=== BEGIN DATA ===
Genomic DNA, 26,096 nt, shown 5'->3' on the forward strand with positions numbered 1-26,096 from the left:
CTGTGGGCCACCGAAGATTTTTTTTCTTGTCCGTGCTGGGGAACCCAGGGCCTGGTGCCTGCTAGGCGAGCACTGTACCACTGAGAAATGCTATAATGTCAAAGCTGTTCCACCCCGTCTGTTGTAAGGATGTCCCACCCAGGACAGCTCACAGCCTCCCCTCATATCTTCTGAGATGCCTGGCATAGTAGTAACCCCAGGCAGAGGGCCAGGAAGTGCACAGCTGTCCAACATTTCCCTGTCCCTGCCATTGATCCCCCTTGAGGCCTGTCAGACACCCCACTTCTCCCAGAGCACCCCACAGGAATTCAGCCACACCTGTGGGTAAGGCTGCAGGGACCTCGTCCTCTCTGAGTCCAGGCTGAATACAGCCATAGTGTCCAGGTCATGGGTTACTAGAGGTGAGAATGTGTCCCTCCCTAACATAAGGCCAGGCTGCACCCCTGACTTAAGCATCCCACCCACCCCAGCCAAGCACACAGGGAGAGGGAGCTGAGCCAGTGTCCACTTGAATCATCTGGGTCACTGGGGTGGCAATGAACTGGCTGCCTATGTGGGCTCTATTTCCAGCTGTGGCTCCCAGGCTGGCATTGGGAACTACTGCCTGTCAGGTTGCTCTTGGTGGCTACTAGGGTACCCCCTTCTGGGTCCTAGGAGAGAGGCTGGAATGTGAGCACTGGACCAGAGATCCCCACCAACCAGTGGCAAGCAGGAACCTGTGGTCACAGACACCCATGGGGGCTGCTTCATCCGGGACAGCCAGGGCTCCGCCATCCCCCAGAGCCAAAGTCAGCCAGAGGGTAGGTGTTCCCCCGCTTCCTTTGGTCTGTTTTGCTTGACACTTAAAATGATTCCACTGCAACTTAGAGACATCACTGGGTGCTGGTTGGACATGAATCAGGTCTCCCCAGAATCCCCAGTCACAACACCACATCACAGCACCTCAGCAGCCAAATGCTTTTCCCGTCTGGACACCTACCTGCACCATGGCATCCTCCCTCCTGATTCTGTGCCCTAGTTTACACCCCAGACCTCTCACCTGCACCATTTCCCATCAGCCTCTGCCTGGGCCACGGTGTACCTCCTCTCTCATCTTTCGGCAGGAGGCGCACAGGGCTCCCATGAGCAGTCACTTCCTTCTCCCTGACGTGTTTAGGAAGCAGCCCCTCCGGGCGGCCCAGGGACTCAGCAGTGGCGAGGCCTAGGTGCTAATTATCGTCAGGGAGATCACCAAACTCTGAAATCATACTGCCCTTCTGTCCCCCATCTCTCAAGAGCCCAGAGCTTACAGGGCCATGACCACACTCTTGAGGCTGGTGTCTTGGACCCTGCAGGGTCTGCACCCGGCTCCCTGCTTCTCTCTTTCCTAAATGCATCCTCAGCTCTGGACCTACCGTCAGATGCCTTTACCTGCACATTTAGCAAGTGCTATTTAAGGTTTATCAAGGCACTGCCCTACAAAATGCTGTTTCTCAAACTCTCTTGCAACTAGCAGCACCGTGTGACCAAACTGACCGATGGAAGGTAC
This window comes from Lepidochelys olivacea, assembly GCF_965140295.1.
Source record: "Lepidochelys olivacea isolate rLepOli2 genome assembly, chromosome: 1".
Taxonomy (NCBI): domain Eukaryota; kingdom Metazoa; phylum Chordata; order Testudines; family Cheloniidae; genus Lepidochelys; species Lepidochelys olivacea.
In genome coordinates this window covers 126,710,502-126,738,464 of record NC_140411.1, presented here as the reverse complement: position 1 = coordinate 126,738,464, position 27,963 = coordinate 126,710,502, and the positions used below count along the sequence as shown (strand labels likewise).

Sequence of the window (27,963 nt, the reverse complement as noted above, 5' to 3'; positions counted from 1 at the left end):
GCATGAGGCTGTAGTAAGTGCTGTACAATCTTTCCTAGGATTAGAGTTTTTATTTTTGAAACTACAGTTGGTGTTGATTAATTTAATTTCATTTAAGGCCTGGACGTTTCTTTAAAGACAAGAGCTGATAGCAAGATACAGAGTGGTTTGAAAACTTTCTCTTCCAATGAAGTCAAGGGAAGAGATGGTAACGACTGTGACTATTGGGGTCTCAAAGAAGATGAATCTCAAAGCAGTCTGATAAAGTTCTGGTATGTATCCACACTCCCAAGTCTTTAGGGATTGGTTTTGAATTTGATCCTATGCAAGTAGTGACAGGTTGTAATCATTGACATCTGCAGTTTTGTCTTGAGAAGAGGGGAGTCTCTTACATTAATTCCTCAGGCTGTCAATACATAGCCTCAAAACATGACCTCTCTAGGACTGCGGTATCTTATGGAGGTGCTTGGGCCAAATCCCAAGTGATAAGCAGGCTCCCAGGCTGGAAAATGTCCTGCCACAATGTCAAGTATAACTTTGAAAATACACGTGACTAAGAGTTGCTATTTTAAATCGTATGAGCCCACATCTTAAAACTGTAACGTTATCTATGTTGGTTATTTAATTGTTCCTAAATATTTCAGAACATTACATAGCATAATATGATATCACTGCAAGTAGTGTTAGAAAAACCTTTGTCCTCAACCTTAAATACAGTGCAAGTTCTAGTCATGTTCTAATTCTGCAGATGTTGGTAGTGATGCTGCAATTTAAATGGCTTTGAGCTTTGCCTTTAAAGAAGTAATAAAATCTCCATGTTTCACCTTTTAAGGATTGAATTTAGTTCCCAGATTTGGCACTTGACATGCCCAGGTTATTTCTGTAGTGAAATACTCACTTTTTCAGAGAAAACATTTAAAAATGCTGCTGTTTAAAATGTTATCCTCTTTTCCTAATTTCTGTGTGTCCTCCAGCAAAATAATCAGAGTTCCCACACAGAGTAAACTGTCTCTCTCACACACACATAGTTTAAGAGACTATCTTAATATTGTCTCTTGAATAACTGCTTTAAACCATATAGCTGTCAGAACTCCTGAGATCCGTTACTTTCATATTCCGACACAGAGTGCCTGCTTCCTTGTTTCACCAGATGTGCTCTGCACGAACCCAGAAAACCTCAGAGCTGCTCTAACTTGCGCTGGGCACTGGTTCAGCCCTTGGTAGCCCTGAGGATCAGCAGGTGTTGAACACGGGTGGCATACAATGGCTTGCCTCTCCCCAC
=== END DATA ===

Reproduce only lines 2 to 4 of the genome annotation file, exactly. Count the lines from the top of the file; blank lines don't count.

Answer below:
CTGTGGGCCACCGAAGATTTTTTTTCTTGTCCGTGCTGGGGAACCCAGGGCCTGGTGCCTGCTAGGCGAGCACTGTACCACTGAGAAATGCTATAATGTCAAAGCTGTTCCACCCCGTCTGTTGTAAGGATGTCCCACCCAGGACAGCTCACAGCCTCCCCTCATATCTTCTGAGATGCCTGGCATAGTAGTAACCCCAGGCAGAGGGCCAGGAAGTGCACAGCTGTCCAACATTTCCCTGTCCCTGCCATTGATCCCCCTTGAGGCCTGTCAGACACCCCACTTCTCCCAGAGCACCCCACAGGAATTCAGCCACACCTGTGGGTAAGGCTGCAGGGACCTCGTCCTCTCTGAGTCCAGGCTGAATACAGCCATAGTGTCCAGGTCATGGGTTACTAGAGGTGAGAATGTGTCCCTCCCTAACATAAGGCCAGGCTGCACCCCTGACTTAAGCATCCCACCCACCCCAGCCAAGCACACAGGGAGAGGGAGCTGAGCCAGTGTCCACTTGAATCATCTGGGTCACTGGGGTGGCAATGAACTGGCTGCCTATGTGGGCTCTATTTCCAGCTGTGGCTCCCAGGCTGGCATTGGGAACTACTGCCTGTCAGGTTGCTCTTGGTGGCTACTAGGGTACCCCCTTCTGGGTCCTAGGAGAGAGGCTGGAATGTGAGCACTGGACCAGAGATCCCCACCAACCAGTGGCAAGCAGGAACCTGTGGTCACAGACACCCATGGGGGCTGCTTCATCCGGGACAGCCAGGGCTCCGCCATCCCCCAGAGCCAAAGTCAGCCAGAGGGTAGGTGTTCCCCCGCTTCCTTTGGTCTGTTTTGCTTGACACTTAAAATGATTCCACTGCAACTTAGAGACATCACTGGGTGCTGGTTGGACATGAATCAGGTCTCCCCAGAATCCCCAGTCACAACACCACATCACAGCACCTCAGCAGCCAAATGCTTTTCCCGTCTGGACACCTACCTGCACCATGGCATCCTCCCTCCTGATTCTGTGCCCTAGTTTACACCCCAGACCTCTCACCTGCACCATTTCCCATCAGCCTCTGCCTGGGCCACGGTGTACCTCCTCTCTCATCTTTCGGCAGGAGGCGCACAGGGCTCCCATGAGCAGTCACTTCCTTCTCCCTGACGTGTTTAGGAAGCAGCCCCTCCGGGCGGCCCAGGGACTCAGCAGTGGCGAGGCCTAGGTGCTAATTATCGTCAGGGAGATCACCAAACTCTGAAATCATACTGCCCTTCTGTCCCCCATCTCTCAAGAGCCCAGAGCTTACAGGGCCATGACCACACTCTTGAGGCTGGTGTCTTGGACCCTGCAGGGTCTGCACCCGGCTCCCTGCTTCTCTCTTTCCTAAATGCATCCTCAGCTCTGGACCTACCGTCAGATGCCTTTACCTGCACATTTAGCAAGTGCTATTTAAGGTTTATCAAGGCACTGCCCTACAAAATGCTGTTTCTCAAACTCTCTTGCAACTAGCAGCACCGTGTGACCAAACTGACCGATGGAAGGTAC
This window comes from Lepidochelys olivacea, assembly GCF_965140295.1.
Source record: "Lepidochelys olivacea isolate rLepOli2 genome assembly, chromosome: 1".